Frustrated national committees of the IOCM, such as the German National Committee however, stated their museum directors were increasingly “frustrated” and “deeply shaken” by the endangerment of the art.
While none of the targeted acts have yet resulted in permanent damage to any piece, it has created threats to the physical security of these buildings and raised concerns that these types of methods may escalate to actual destructive forms of protest against invaluable art.
Activists Themselves Paying the Price…
Since time immemorial, eco-activists and activists in general have paid various forms of personal price for the benefit of furthering a cause due to disgruntled governments, political groups and large corporations. However, this type of campaign intentionally promotes and sets activists up to break laws and social customs.
Activists connected to this movement are encouraged to engage in acts that are public nuisances, trespassing on statutorily protected buildings, damaging to private and public property and exposing themselves to civil liability for compensation, restitution or criminal fines.
The two activists who glued their heads to Vermeer’s piece at the Hauge were both arrested and each received four-month imprisonment terms since.
The other two activists behind the mashed potato stunt against Monet’s ‘Haysticks’ were also arrested and hauled to jail, the same fate destined for other activists during the month of October connected to the Just Stop Oil campaigns.
While Those on the Ground Are Being Arrested, Who is Behind the Scenes Financing?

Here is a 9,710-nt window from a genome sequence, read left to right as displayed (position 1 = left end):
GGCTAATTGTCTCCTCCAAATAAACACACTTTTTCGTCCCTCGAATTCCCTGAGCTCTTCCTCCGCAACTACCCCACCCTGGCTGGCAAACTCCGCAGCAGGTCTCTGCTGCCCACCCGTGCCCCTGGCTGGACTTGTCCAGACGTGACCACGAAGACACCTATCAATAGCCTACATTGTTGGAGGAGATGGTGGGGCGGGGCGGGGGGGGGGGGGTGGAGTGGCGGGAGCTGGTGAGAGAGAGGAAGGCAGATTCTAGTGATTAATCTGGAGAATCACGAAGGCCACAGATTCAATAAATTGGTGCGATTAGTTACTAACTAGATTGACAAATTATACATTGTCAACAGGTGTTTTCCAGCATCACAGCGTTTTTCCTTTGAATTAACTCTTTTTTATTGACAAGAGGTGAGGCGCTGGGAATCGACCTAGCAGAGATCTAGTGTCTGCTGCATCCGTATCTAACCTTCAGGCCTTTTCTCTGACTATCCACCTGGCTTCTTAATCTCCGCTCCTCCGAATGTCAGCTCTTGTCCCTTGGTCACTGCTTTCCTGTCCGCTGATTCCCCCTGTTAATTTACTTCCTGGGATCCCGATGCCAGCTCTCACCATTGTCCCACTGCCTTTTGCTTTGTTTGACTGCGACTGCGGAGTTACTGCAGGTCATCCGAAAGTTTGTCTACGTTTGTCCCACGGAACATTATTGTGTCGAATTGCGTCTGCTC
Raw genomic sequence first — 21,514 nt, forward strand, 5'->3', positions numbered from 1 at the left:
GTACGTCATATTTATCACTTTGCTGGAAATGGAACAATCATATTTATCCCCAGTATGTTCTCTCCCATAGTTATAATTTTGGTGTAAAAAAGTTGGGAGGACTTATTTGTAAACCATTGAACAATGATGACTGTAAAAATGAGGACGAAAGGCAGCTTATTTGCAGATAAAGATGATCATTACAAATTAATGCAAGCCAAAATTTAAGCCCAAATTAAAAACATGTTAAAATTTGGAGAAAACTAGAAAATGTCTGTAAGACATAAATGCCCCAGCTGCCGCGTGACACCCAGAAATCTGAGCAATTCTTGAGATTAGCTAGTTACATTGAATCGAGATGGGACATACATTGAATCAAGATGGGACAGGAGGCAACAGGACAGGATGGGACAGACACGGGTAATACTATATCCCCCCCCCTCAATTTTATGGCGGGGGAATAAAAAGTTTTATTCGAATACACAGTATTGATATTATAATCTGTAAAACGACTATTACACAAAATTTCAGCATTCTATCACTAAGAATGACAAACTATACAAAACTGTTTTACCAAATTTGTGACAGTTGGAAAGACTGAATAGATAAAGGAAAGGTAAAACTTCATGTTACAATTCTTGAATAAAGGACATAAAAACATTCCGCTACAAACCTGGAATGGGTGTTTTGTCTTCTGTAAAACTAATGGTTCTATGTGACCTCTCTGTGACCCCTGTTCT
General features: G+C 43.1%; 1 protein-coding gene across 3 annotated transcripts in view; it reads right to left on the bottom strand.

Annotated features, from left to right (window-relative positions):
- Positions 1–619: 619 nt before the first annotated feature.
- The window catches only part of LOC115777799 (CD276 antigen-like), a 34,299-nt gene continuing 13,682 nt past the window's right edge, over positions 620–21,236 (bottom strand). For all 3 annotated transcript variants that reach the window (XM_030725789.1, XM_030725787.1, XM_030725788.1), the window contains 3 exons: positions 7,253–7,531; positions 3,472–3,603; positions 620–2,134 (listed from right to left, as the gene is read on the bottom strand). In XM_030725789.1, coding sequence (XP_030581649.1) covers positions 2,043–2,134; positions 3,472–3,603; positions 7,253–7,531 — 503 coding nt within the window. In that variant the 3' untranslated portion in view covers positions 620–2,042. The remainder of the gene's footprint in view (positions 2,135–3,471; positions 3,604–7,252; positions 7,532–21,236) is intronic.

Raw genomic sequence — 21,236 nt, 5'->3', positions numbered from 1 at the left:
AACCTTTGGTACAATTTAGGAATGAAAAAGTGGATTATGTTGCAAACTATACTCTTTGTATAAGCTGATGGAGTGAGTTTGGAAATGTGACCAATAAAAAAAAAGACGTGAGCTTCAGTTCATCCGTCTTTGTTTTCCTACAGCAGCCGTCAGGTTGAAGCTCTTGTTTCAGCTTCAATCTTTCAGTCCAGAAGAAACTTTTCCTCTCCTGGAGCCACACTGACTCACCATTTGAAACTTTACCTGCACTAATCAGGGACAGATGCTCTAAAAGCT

Other concerns surrounding these activities is also directed to the bodies and mechanisms enabling these campaigns to be funded.
The CEF is registered in Delaware, making in exempt from federal income tax. The CEF was founded by Aileen Getty, oil tycoon John Paul Getty’s granddaughter, whose entire family estate is estimated to be worth nearly EUR$4 billion.
On the face of it seems admirable that an individual who directly benefits from big oil is actually going out on a limb against it. However, the tax exempt status of these charities also means that there are other direct tax benefits and off-sets to the individual billionaires, other tax-exempt charities and international corporations funnelling money into these entities.
An affiliate group to Just Stop Oil, Extinction Rebellion, has an impressive list of donors including organisations such as the Children’s Investment Fund Foundation and Lush Cosmetics. There are express prohibitions on charities to engage in political lobbying however, for whatever reason, regulators of charitable bodies haven’t yet been reported to have taken any action into these self-evident examples of charitable organisations directly funding political campaigns.
The murkiness of where the lines are drawn in this regard casts further public shadows over whether Just Stop Oil and its affiliates intentions are genuine or whether their management and coordination has just veered off the course.
What’s Worth More, Life or Art?
The sticking point to these campaigns is to attack valuable art pieces to shake the public out of their inertia (and perhaps naïve ignorance) to actually do something about the dire consequences of climate change, now, by begging the question ‘what is more valuable, life or art?’
This is a whole other debate in of itself, some may say life is art and art preserves life.
While the good intentions of these eco-activists are acknowledged, if we also accept the above notion, then could there be a better way to express the climate change message in a manner more consistent with overarching themes of conservation, protection and rehabilitation instead of risking the freedoms of the fighters themselves and destroying one of the mediums that gives meaning to human existence?